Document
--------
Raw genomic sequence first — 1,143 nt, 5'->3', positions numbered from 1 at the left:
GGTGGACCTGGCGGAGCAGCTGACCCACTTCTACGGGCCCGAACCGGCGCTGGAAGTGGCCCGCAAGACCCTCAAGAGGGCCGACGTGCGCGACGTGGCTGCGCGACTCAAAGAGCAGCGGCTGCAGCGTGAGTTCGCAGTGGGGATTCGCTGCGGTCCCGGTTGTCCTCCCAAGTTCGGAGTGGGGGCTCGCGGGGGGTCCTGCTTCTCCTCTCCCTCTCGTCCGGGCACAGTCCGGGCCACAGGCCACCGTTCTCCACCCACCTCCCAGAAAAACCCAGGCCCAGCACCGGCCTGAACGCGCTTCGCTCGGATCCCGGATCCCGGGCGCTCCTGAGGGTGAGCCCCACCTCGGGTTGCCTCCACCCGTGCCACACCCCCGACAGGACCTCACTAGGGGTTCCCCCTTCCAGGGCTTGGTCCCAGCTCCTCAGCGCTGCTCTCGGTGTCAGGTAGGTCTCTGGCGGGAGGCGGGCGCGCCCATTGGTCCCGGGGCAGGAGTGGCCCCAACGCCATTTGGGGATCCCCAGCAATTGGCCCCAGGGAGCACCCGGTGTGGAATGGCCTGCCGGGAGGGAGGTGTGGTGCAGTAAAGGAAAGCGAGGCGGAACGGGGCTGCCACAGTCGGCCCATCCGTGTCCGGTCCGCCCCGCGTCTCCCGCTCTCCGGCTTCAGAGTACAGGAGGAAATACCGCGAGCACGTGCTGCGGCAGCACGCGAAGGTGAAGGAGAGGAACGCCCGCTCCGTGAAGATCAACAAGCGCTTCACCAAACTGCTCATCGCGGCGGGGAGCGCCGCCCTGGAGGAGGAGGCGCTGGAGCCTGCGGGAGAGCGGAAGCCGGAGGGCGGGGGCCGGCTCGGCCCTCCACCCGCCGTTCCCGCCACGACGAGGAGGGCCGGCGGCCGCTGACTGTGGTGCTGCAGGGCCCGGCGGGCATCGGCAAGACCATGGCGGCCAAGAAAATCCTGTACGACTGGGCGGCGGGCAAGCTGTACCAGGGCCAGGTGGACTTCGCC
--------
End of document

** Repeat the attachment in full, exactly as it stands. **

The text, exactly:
Raw genomic sequence first — 1,143 nt, 5'->3', positions numbered from 1 at the left:
GGTGGACCTGGCGGAGCAGCTGACCCACTTCTACGGGCCCGAACCGGCGCTGGAAGTGGCCCGCAAGACCCTCAAGAGGGCCGACGTGCGCGACGTGGCTGCGCGACTCAAAGAGCAGCGGCTGCAGCGTGAGTTCGCAGTGGGGATTCGCTGCGGTCCCGGTTGTCCTCCCAAGTTCGGAGTGGGGGCTCGCGGGGGGTCCTGCTTCTCCTCTCCCTCTCGTCCGGGCACAGTCCGGGCCACAGGCCACCGTTCTCCACCCACCTCCCAGAAAAACCCAGGCCCAGCACCGGCCTGAACGCGCTTCGCTCGGATCCCGGATCCCGGGCGCTCCTGAGGGTGAGCCCCACCTCGGGTTGCCTCCACCCGTGCCACACCCCCGACAGGACCTCACTAGGGGTTCCCCCTTCCAGGGCTTGGTCCCAGCTCCTCAGCGCTGCTCTCGGTGTCAGGTAGGTCTCTGGCGGGAGGCGGGCGCGCCCATTGGTCCCGGGGCAGGAGTGGCCCCAACGCCATTTGGGGATCCCCAGCAATTGGCCCCAGGGAGCACCCGGTGTGGAATGGCCTGCCGGGAGGGAGGTGTGGTGCAGTAAAGGAAAGCGAGGCGGAACGGGGCTGCCACAGTCGGCCCATCCGTGTCCGGTCCGCCCCGCGTCTCCCGCTCTCCGGCTTCAGAGTACAGGAGGAAATACCGCGAGCACGTGCTGCGGCAGCACGCGAAGGTGAAGGAGAGGAACGCCCGCTCCGTGAAGATCAACAAGCGCTTCACCAAACTGCTCATCGCGGCGGGGAGCGCCGCCCTGGAGGAGGAGGCGCTGGAGCCTGCGGGAGAGCGGAAGCCGGAGGGCGGGGGCCGGCTCGGCCCTCCACCCGCCGTTCCCGCCACGACGAGGAGGGCCGGCGGCCGCTGACTGTGGTGCTGCAGGGCCCGGCGGGCATCGGCAAGACCATGGCGGCCAAGAAAATCCTGTACGACTGGGCGGCGGGCAAGCTGTACCAGGGCCAGGTGGACTTCGCC